HIDE OUT || Linear Lines and Fluid Shapes

Spanning 3600 square feet over 2 floors, Dan Brunn of Dan Brunn Architects created a fluid residential space with an open floor plan to blur the lines between spaces.

The client for this project is James Jean, a Los Angeles‐based visual artist known for both commercial and fine art. He has designed book covers for DC Comics, as well as graphics for Prada, ESPN, and Atlantic Records. Since retiring from commercial illustration in 2008, he has held exhibitions of his fine art in New York, Los Angeles, London, Hong Kong, and Tokyo.

With the Hide Out project, the client wanted an interior and exterior renovation of the home located in the "Little Osaka" neighbourhood in Los Angeles. The original homeowners—noted Los Angeles contemporary art collectors Edwin Janss Jr. and his wife Ann—commissioned architect Frank Gehry, FAIA, to design the original home in the 1970s. Many of Gehry's signature details were not realized in the original design, and Dan Brunn decided to include elements that would be a nod to the original vision. 

The result is a minimalistic space with clean, linear lines and fluid shapes that are a nod to that incorporates design elements to pay tribute to the client's artistic background and Architect Frank Gehry's prior vision for the space. 

The first floor includes artist studio, living area, dining area, kitchen, multi‐purpose room/guest bedroom, tea room, bathroom, and powder room. 

The entire first floor was gutted to create an open‐air plan that accommodates work and display space for the owner, artist James Jean, as well as domestic necessities. Interiors are arranged around an existing oversized rectangular skylight. New windows were added to bring additional natural light into the kitchen and living areas. Brunn created a dynamic undulating staircase wall and utilized primary building materials—such as wood, concrete, and glass—as a nod to the architectural shapes and material palette famously used by Gehry at the time.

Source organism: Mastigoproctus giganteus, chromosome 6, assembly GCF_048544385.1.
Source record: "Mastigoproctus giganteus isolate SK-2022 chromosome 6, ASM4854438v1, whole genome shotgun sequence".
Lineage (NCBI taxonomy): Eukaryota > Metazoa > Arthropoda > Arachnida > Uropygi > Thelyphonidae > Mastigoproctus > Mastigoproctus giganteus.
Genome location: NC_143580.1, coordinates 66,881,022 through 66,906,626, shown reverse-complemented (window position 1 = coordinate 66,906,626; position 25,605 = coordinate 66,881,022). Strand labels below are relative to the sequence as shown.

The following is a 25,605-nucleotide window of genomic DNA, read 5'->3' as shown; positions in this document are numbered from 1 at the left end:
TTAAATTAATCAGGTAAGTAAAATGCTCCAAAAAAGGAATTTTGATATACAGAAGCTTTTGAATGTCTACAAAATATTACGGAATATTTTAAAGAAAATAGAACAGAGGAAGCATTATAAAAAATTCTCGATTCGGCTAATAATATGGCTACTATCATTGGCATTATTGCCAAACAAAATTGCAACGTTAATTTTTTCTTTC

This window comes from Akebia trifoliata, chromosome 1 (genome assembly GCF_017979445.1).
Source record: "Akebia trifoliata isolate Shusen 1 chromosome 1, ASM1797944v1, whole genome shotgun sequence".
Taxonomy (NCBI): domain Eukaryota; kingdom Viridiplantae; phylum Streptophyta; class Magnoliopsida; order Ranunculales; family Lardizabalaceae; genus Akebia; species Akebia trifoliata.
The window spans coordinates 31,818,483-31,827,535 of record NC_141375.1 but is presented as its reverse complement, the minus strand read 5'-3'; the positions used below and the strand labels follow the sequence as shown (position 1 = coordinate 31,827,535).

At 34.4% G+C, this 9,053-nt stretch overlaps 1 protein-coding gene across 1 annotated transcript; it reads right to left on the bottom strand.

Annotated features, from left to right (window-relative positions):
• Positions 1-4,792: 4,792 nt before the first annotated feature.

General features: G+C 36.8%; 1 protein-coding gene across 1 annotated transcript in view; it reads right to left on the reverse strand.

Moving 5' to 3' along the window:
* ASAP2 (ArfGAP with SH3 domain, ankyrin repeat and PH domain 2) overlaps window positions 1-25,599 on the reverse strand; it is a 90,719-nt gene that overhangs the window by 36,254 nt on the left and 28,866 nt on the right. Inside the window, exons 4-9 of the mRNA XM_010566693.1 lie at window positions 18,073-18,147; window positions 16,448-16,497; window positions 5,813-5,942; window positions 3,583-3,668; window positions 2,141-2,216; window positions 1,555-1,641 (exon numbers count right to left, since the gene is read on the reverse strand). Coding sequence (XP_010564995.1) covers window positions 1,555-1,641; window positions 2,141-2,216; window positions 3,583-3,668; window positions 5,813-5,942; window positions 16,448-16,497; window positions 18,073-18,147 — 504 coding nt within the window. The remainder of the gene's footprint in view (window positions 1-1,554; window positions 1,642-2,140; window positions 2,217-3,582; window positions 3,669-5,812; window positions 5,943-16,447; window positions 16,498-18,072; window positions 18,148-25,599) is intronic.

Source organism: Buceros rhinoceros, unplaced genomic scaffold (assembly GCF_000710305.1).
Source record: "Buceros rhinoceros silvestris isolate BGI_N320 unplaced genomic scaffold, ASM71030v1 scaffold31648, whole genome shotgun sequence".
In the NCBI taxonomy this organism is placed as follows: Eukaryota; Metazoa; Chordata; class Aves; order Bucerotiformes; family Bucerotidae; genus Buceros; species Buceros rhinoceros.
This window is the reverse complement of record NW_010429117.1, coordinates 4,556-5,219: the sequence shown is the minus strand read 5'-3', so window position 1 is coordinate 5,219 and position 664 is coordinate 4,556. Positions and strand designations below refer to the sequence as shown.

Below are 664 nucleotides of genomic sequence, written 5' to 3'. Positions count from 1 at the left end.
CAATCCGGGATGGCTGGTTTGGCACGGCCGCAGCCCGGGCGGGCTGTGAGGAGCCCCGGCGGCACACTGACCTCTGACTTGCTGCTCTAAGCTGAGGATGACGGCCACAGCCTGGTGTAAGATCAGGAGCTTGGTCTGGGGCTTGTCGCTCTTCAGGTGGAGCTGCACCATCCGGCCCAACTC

The white wall panes create separate spaces to offer privacy and a sense of tranquility. Minimal and contemporary furniture pieces are used to define the living spaces, letting the art on the walls take center stage. The kitchen and dining area to the side of the living area leads to a serene, all-white kitchen. A pure-white, Caesarstone kitchen island with elegant waterfall edges is sleek and elemental. A frameless window from countertop to ceiling draws in natural light into the kitchen, reflecting off the varied matte and glossy textures of the kitchen cabinets, adding depth to the design.

Before the expansive living area, the sculptural statement of the home emerges in the form of an expressive stairway. The shifting shapes and angles are in homage to Gehry as well as to Jean, who features flowing arabesques in his detailed work. Handcrafted, the walnut staircase extenuates the verticality of the space, beckoning one up the stairs. The dynamic swoosh shape captures the light throughout the day, accentuating the golden tones of the wood, as the slats encourage a dance of light and shadow. Planes continue to shift as one moves around the stairs, creating varied experiences going up and down.